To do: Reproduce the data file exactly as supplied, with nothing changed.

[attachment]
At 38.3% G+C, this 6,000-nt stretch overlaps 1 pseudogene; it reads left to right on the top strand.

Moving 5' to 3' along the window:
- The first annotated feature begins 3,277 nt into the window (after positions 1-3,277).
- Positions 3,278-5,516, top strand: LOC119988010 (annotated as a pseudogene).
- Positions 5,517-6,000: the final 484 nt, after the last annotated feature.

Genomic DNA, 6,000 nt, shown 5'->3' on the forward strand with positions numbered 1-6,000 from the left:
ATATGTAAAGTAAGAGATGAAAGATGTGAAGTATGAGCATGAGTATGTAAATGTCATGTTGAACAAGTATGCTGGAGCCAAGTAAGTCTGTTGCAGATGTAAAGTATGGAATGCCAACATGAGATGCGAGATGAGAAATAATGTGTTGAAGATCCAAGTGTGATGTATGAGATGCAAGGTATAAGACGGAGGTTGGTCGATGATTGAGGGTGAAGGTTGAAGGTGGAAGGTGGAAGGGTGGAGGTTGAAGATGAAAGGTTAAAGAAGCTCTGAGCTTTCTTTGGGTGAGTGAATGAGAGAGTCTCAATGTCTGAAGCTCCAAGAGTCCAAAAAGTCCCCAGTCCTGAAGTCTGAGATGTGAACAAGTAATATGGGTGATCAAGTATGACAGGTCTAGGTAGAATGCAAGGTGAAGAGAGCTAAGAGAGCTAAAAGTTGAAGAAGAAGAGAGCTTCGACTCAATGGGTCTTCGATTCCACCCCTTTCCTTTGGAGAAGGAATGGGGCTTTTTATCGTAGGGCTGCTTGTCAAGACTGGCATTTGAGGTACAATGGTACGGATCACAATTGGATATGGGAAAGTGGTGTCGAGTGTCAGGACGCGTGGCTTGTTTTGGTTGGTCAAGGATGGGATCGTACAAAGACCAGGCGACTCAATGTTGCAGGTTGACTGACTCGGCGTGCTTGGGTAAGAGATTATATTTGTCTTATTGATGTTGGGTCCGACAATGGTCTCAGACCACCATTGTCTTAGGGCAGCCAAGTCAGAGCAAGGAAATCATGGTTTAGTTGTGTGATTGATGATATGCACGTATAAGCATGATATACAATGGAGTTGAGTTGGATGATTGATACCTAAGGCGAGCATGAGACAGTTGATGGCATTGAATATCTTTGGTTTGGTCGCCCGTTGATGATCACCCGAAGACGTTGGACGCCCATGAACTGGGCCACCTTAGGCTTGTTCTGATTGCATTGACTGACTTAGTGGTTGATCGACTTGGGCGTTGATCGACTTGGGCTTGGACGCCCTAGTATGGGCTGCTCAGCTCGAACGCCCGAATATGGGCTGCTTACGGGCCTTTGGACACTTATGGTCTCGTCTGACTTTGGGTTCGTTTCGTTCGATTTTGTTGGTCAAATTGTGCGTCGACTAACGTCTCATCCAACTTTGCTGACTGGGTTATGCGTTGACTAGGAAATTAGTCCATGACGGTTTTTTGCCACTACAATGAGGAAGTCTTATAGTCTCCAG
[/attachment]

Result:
At 38.3% G+C, this 6,000-nt stretch overlaps 1 pseudogene; it reads left to right on the top strand.

Moving 5' to 3' along the window:
- The first annotated feature begins 3,277 nt into the window (after positions 1-3,277).
- Positions 3,278-5,516, top strand: LOC119988010 (annotated as a pseudogene).
- Positions 5,517-6,000: the final 484 nt, after the last annotated feature.

Genomic DNA, 6,000 nt, shown 5'->3' on the forward strand with positions numbered 1-6,000 from the left:
ATATGTAAAGTAAGAGATGAAAGATGTGAAGTATGAGCATGAGTATGTAAATGTCATGTTGAACAAGTATGCTGGAGCCAAGTAAGTCTGTTGCAGATGTAAAGTATGGAATGCCAACATGAGATGCGAGATGAGAAATAATGTGTTGAAGATCCAAGTGTGATGTATGAGATGCAAGGTATAAGACGGAGGTTGGTCGATGATTGAGGGTGAAGGTTGAAGGTGGAAGGTGGAAGGGTGGAGGTTGAAGATGAAAGGTTAAAGAAGCTCTGAGCTTTCTTTGGGTGAGTGAATGAGAGAGTCTCAATGTCTGAAGCTCCAAGAGTCCAAAAAGTCCCCAGTCCTGAAGTCTGAGATGTGAACAAGTAATATGGGTGATCAAGTATGACAGGTCTAGGTAGAATGCAAGGTGAAGAGAGCTAAGAGAGCTAAAAGTTGAAGAAGAAGAGAGCTTCGACTCAATGGGTCTTCGATTCCACCCCTTTCCTTTGGAGAAGGAATGGGGCTTTTTATCGTAGGGCTGCTTGTCAAGACTGGCATTTGAGGTACAATGGTACGGATCACAATTGGATATGGGAAAGTGGTGTCGAGTGTCAGGACGCGTGGCTTGTTTTGGTTGGTCAAGGATGGGATCGTACAAAGACCAGGCGACTCAATGTTGCAGGTTGACTGACTCGGCGTGCTTGGGTAAGAGATTATATTTGTCTTATTGATGTTGGGTCCGACAATGGTCTCAGACCACCATTGTCTTAGGGCAGCCAAGTCAGAGCAAGGAAATCATGGTTTAGTTGTGTGATTGATGATATGCACGTATAAGCATGATATACAATGGAGTTGAGTTGGATGATTGATACCTAAGGCGAGCATGAGACAGTTGATGGCATTGAATATCTTTGGTTTGGTCGCCCGTTGATGATCACCCGAAGACGTTGGACGCCCATGAACTGGGCCACCTTAGGCTTGTTCTGATTGCATTGACTGACTTAGTGGTTGATCGACTTGGGCGTTGATCGACTTGGGCTTGGACGCCCTAGTATGGGCTGCTCAGCTCGAACGCCCGAATATGGGCTGCTTACGGGCCTTTGGACACTTATGGTCTCGTCTGACTTTGGGTTCGTTTCGTTCGATTTTGTTGGTCAAATTGTGCGTCGACTAACGTCTCATCCAACTTTGCTGACTGGGTTATGCGTTGACTAGGAAATTAGTCCATGACGGTTTTTTGCCACTACAATGAGGAAGTCTTATAGTCTCCAG